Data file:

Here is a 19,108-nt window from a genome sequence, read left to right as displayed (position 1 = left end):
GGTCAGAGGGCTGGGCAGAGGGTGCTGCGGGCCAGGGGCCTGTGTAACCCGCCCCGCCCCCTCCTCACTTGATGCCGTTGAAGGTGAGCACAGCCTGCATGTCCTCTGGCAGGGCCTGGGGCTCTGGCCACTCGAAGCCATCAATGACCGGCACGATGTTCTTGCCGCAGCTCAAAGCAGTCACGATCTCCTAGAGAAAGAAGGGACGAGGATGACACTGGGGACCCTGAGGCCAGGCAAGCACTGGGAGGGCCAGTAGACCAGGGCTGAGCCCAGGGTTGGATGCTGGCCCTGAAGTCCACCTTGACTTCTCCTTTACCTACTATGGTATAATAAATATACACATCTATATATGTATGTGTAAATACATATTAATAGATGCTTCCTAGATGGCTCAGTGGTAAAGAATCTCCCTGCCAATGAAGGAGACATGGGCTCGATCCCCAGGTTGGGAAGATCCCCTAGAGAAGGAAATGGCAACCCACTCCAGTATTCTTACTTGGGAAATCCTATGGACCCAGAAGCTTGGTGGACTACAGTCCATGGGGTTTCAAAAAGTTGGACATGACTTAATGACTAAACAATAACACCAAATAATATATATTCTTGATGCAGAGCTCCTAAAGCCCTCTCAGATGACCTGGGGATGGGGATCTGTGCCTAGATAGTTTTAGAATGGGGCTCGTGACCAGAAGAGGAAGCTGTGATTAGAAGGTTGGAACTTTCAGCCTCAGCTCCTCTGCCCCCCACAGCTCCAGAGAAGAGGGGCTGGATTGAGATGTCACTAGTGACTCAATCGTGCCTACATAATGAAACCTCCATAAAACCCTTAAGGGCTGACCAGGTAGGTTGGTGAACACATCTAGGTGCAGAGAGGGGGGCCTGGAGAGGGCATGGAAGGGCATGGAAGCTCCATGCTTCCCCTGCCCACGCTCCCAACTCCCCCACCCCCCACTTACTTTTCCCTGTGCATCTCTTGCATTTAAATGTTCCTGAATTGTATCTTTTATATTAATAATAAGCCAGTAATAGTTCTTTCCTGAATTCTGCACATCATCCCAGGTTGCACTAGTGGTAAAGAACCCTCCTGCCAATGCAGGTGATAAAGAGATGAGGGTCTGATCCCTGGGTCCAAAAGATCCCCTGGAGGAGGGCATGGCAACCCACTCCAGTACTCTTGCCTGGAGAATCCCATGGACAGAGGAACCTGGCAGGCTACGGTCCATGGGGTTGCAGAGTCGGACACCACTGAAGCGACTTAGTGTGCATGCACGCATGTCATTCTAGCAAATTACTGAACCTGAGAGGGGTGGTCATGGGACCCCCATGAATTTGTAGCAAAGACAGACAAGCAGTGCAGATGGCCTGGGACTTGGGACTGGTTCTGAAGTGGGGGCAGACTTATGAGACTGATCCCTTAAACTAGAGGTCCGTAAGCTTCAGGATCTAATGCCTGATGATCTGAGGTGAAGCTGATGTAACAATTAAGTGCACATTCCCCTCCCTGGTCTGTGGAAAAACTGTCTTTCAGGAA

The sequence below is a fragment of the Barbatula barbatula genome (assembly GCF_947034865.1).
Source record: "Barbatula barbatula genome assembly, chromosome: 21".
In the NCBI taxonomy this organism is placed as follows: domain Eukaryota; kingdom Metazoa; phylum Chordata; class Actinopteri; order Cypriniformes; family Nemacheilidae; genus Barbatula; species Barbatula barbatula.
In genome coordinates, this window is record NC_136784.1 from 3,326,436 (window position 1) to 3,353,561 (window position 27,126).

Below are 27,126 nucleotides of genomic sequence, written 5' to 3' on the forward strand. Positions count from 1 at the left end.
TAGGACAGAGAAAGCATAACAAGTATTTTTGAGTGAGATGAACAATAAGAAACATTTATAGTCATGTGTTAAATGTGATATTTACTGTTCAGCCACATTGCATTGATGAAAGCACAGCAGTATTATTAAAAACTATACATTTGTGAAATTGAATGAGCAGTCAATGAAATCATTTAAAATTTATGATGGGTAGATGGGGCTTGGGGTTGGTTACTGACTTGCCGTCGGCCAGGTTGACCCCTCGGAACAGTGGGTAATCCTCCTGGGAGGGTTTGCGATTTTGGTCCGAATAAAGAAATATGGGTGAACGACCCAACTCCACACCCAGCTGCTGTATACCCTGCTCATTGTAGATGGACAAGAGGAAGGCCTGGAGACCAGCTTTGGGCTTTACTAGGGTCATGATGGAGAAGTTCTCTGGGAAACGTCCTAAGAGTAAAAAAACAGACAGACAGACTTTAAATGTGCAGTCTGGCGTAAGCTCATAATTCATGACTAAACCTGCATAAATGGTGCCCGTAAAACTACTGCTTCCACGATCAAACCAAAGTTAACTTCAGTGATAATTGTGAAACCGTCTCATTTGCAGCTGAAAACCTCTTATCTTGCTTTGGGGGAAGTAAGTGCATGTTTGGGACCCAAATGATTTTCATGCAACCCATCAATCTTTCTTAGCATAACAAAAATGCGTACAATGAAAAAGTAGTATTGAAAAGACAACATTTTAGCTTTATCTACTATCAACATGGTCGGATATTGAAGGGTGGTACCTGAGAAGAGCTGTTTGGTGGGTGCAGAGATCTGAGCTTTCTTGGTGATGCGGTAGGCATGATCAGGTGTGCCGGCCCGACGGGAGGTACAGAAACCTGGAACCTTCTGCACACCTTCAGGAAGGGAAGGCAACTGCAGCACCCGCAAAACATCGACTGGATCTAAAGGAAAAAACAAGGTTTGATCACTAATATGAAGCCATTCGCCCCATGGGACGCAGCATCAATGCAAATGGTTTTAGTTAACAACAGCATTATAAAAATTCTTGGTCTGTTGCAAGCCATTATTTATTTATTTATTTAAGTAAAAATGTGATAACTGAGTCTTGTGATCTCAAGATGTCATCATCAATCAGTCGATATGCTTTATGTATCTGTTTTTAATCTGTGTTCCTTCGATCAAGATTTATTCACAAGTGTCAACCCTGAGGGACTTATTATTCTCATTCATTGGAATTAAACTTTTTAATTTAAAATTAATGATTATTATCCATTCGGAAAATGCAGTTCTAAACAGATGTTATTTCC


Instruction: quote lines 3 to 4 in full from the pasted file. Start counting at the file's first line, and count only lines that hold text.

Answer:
The sequence below is a fragment of the Barbatula barbatula genome (assembly GCF_947034865.1).
Source record: "Barbatula barbatula genome assembly, chromosome: 21".